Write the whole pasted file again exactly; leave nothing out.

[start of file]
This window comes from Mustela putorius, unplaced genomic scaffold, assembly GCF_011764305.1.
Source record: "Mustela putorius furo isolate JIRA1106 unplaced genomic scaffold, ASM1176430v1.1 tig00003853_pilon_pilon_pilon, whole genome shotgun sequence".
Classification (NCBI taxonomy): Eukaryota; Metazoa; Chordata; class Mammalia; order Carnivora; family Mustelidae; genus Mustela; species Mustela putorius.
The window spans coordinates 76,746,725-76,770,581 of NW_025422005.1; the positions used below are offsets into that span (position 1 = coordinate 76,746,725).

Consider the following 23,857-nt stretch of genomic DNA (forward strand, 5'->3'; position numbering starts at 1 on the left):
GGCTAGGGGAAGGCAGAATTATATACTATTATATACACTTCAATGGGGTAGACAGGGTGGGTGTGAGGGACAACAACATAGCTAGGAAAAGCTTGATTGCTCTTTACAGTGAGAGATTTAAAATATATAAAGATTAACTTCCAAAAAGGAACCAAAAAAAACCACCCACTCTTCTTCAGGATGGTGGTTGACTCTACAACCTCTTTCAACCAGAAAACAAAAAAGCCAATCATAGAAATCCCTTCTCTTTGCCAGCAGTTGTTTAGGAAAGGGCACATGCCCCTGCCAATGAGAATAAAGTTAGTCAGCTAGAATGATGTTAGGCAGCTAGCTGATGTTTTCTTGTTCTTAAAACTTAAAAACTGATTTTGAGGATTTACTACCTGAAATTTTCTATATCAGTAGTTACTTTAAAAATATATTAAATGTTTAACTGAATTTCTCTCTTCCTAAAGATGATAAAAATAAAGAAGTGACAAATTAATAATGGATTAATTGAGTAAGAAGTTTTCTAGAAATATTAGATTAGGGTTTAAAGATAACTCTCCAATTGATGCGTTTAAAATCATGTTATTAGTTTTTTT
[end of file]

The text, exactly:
This window comes from Mustela putorius, unplaced genomic scaffold, assembly GCF_011764305.1.
Source record: "Mustela putorius furo isolate JIRA1106 unplaced genomic scaffold, ASM1176430v1.1 tig00003853_pilon_pilon_pilon, whole genome shotgun sequence".
Classification (NCBI taxonomy): Eukaryota; Metazoa; Chordata; class Mammalia; order Carnivora; family Mustelidae; genus Mustela; species Mustela putorius.
The window spans coordinates 76,746,725-76,770,581 of NW_025422005.1; the positions used below are offsets into that span (position 1 = coordinate 76,746,725).

Consider the following 23,857-nt stretch of genomic DNA (forward strand, 5'->3'; position numbering starts at 1 on the left):
GGCTAGGGGAAGGCAGAATTATATACTATTATATACACTTCAATGGGGTAGACAGGGTGGGTGTGAGGGACAACAACATAGCTAGGAAAAGCTTGATTGCTCTTTACAGTGAGAGATTTAAAATATATAAAGATTAACTTCCAAAAAGGAACCAAAAAAAACCACCCACTCTTCTTCAGGATGGTGGTTGACTCTACAACCTCTTTCAACCAGAAAACAAAAAAGCCAATCATAGAAATCCCTTCTCTTTGCCAGCAGTTGTTTAGGAAAGGGCACATGCCCCTGCCAATGAGAATAAAGTTAGTCAGCTAGAATGATGTTAGGCAGCTAGCTGATGTTTTCTTGTTCTTAAAACTTAAAAACTGATTTTGAGGATTTACTACCTGAAATTTTCTATATCAGTAGTTACTTTAAAAATATATTAAATGTTTAACTGAATTTCTCTCTTCCTAAAGATGATAAAAATAAAGAAGTGACAAATTAATAATGGATTAATTGAGTAAGAAGTTTTCTAGAAATATTAGATTAGGGTTTAAAGATAACTCTCCAATTGATGCGTTTAAAATCATGTTATTAGTTTTTTT